Last week in this space, I wrote about my pie-in-the-sky desire to see a new city hall, a big public park and perhaps the new main library built on the Navy Broadway Complex site on San Diego's bayfront. This week, I'm turning my attention to the Navy and San Diego's congressional delegation.
The Navy owns the property, having received it from the city of San Diego in the early part of the last century. The transfer made it pretty clear that the city was giving it to the federal government for military use only, but in 1991, a federal judge ruled that the language wasn't explicit enough and eliminated any local claim to the land. In 2006, the Navy entered into a 99-year lease agreement with hotelier Doug Manchester. Under the deal, Manchester would build the Navy a new headquarters in exchange for the right to erect a bunch of skyscrapers containing hotels, offices and, most likely, chain stores and restaurants.
Abandoned for the most part by a timid San Diego City Council and its Downtown redevelopment agency, the Centre City Development Corp. (CCDC), a group of citizens is fighting the project, largely on the grounds that the Navy's environmental review is inadequate. They scored a victory a few months back when a judge required the Navy to hold public hearings, which are coming up in the next couple of weeks. They're also awaiting a ruling on whether the Navy must release the Manchester lease to the public.
So far, the Navy appears unconcerned with the public's desire for this important chunk of real estate (15 acres currently holding ugly buildings and parking lots). It controls the land thanks to a legal technicality and is approaching its redevelopment with blinders on.
If the project's opponents lose the environmental challenge, the fight becomes concentrated in the lobbying realm. This is where Congressmembers Bob Filner and Susan Davis should play leading roles. Filner appears to be doing his part—last December, he introduced a bill that would appear to ban the Navy from entering into development agreements on land in certain seismic zones (opponents have wielded the earthquake fault below the site as a weapon). Project opponents say Davis, who occupies an important position on the House Armed Services Committee, has talked a good game but hasn't followed up in any meaningful way. Her spokesperson told me that Davis has been “working with the local groups, the CCDC and the Navy. They know she has concerns with the plan.”
If Davis can help persuade the Navy to change course, this is her chance to create a lasting legacy in San Diego.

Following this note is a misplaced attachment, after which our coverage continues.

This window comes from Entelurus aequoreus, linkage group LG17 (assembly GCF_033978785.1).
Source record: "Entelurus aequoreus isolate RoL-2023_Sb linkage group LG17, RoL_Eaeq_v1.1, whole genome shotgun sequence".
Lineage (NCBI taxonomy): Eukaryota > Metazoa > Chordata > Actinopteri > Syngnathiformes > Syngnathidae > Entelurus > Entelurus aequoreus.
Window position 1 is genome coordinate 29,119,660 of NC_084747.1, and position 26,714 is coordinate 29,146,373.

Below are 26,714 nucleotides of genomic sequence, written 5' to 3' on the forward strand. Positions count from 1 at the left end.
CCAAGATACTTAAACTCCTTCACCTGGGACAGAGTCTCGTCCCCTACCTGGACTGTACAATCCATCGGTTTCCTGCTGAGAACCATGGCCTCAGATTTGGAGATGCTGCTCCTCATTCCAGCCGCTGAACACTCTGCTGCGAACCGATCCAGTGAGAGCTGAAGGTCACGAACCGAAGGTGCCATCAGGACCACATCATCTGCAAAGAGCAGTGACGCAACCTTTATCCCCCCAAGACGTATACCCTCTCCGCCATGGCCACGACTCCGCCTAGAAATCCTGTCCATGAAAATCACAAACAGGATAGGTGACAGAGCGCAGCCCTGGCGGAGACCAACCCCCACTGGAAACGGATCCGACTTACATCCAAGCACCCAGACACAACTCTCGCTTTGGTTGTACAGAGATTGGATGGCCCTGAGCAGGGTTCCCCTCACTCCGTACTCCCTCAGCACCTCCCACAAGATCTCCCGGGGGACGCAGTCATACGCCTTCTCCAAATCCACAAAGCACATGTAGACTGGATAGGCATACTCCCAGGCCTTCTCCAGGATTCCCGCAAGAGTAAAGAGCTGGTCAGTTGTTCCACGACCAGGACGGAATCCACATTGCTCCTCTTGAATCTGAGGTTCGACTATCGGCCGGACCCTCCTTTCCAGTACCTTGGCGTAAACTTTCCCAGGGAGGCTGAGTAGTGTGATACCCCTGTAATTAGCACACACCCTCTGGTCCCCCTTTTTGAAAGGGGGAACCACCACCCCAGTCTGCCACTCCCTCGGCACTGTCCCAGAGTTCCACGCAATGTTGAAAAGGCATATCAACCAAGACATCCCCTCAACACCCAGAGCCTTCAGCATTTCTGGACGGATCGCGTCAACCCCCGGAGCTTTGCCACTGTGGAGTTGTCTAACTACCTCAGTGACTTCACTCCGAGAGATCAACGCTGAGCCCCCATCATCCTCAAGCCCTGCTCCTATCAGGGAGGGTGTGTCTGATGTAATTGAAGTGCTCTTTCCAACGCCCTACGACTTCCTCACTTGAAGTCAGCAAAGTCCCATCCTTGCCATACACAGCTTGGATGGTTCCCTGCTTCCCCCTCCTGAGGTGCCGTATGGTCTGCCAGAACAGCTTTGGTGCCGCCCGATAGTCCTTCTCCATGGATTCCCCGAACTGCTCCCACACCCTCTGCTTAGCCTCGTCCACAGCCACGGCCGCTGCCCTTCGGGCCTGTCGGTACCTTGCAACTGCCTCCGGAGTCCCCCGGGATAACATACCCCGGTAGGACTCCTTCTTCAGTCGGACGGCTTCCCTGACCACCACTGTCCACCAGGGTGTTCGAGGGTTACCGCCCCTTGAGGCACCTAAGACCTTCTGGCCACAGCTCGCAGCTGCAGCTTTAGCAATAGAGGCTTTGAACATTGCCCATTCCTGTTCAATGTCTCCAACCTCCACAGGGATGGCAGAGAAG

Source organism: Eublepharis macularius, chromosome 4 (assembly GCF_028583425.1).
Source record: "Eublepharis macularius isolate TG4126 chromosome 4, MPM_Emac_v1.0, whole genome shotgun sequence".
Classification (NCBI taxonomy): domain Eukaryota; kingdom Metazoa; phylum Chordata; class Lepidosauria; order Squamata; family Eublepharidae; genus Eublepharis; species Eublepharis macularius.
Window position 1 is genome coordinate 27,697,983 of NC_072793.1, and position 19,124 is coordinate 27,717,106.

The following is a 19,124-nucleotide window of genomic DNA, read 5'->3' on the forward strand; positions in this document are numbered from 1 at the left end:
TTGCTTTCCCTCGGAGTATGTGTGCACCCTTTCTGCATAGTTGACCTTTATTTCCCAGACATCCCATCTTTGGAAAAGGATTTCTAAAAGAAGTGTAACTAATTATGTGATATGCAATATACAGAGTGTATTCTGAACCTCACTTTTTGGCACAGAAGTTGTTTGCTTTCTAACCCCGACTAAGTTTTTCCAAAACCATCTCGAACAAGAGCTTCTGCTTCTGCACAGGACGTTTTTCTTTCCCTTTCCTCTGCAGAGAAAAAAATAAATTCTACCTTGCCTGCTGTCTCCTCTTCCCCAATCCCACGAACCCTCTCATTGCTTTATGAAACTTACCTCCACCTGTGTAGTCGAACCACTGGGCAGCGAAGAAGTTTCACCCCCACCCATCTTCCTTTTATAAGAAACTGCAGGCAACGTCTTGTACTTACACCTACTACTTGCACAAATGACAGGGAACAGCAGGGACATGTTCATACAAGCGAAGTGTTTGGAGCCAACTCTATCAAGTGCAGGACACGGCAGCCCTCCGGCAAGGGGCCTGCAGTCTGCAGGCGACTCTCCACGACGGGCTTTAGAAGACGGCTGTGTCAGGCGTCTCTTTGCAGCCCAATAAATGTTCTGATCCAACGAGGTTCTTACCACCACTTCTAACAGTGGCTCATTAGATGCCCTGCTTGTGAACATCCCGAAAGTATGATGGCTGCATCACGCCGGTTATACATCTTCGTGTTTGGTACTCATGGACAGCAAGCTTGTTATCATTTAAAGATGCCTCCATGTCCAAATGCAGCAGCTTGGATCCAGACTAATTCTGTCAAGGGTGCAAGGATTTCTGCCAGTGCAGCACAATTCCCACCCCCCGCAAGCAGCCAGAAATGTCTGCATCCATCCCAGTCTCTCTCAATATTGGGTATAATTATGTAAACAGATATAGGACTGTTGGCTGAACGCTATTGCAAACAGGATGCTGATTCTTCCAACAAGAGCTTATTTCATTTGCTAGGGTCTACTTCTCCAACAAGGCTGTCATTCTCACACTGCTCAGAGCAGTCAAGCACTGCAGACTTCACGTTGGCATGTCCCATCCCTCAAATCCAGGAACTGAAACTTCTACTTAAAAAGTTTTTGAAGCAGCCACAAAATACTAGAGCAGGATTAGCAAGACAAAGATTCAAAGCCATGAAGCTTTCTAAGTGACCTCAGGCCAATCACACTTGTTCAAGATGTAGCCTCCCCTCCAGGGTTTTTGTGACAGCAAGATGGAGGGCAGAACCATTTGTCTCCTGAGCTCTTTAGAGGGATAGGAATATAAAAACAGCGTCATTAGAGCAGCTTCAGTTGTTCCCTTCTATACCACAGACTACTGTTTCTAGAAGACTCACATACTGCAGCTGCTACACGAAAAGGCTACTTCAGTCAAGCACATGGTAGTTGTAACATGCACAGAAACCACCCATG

Perhaps even a section of the resulting public park can bear her name. But she has to do something. If all else fails, she should tell the Navy Secretary Donald Winter that if greater anti-terrorism security measures are required for the proposed headquarters building, maybe a waterfront crawling with tourists isn't the best place for it. If a Bush-appointed secretary isn't receptive, Davis might need to wait (and hope) for an Obama appointee, but she should start laying the foundation now. She should be meeting with smart people who can propose alternatives that might satisfy the Navy, Manchester and the public. Davis has an opportunity to come to the public's rescue amid our city leaders' general malaise, and she should seize it.
And you, the public, should prod her. You can do this by contacting her personally (via the “contact” page on her website or by calling 619-280-5353), but also by attending the upcoming Navy hearings and making your voice heard.You might not share my vision of citing a city hall and a grand public library on that land, but do you think what San Diego really needs is more waterfront hotels? No? Would you rather see something like Chicago's Grant Park, on Lake Michigan's southwestern shore? If yes, then go to one of those hearings and say so. The meetings will be held at the Navy Broadway Complex (937 Harbor Drive) on Saturday, Sept. 27 (10 a.m. to 2 p.m.); Monday, Sept. 29 (4 to 8 p.m.); and Tuesday, Oct. 7 (10 a.m. to 2 p.m.).
Navy brass will want your comments to be specifically about the environmental assessment, so start by telling them that much has changed in the area since the review was done—but then tell them how you feel about the idea of high-rise hotels on your waterfront. Tell them that you understand that their proposal is convenient, but tell them there are bigger things at stake here and that we can do much better.